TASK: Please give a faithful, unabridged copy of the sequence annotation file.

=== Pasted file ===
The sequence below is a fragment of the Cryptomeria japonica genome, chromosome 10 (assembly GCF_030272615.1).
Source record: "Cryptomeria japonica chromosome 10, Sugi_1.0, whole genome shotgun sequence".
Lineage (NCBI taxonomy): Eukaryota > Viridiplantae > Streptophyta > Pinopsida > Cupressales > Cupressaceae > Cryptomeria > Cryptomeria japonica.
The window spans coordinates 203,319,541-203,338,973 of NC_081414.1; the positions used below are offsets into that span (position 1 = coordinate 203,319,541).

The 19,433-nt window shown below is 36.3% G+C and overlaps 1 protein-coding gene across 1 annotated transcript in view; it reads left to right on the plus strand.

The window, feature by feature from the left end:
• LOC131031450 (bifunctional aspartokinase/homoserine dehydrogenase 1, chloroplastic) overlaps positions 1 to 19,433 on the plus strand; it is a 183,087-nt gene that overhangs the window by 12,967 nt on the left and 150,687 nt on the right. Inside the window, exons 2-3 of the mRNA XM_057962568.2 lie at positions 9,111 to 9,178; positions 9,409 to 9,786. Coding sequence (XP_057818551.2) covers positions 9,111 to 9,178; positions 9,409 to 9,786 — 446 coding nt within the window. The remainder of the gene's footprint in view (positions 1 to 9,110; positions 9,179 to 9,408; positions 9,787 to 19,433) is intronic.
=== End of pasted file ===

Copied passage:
The sequence below is a fragment of the Cryptomeria japonica genome, chromosome 10 (assembly GCF_030272615.1).
Source record: "Cryptomeria japonica chromosome 10, Sugi_1.0, whole genome shotgun sequence".
Lineage (NCBI taxonomy): Eukaryota > Viridiplantae > Streptophyta > Pinopsida > Cupressales > Cupressaceae > Cryptomeria > Cryptomeria japonica.
The window spans coordinates 203,319,541-203,338,973 of NC_081414.1; the positions used below are offsets into that span (position 1 = coordinate 203,319,541).

The 19,433-nt window shown below is 36.3% G+C and overlaps 1 protein-coding gene across 1 annotated transcript in view; it reads left to right on the plus strand.

The window, feature by feature from the left end:
• LOC131031450 (bifunctional aspartokinase/homoserine dehydrogenase 1, chloroplastic) overlaps positions 1 to 19,433 on the plus strand; it is a 183,087-nt gene that overhangs the window by 12,967 nt on the left and 150,687 nt on the right. Inside the window, exons 2-3 of the mRNA XM_057962568.2 lie at positions 9,111 to 9,178; positions 9,409 to 9,786. Coding sequence (XP_057818551.2) covers positions 9,111 to 9,178; positions 9,409 to 9,786 — 446 coding nt within the window. The remainder of the gene's footprint in view (positions 1 to 9,110; positions 9,179 to 9,408; positions 9,787 to 19,433) is intronic.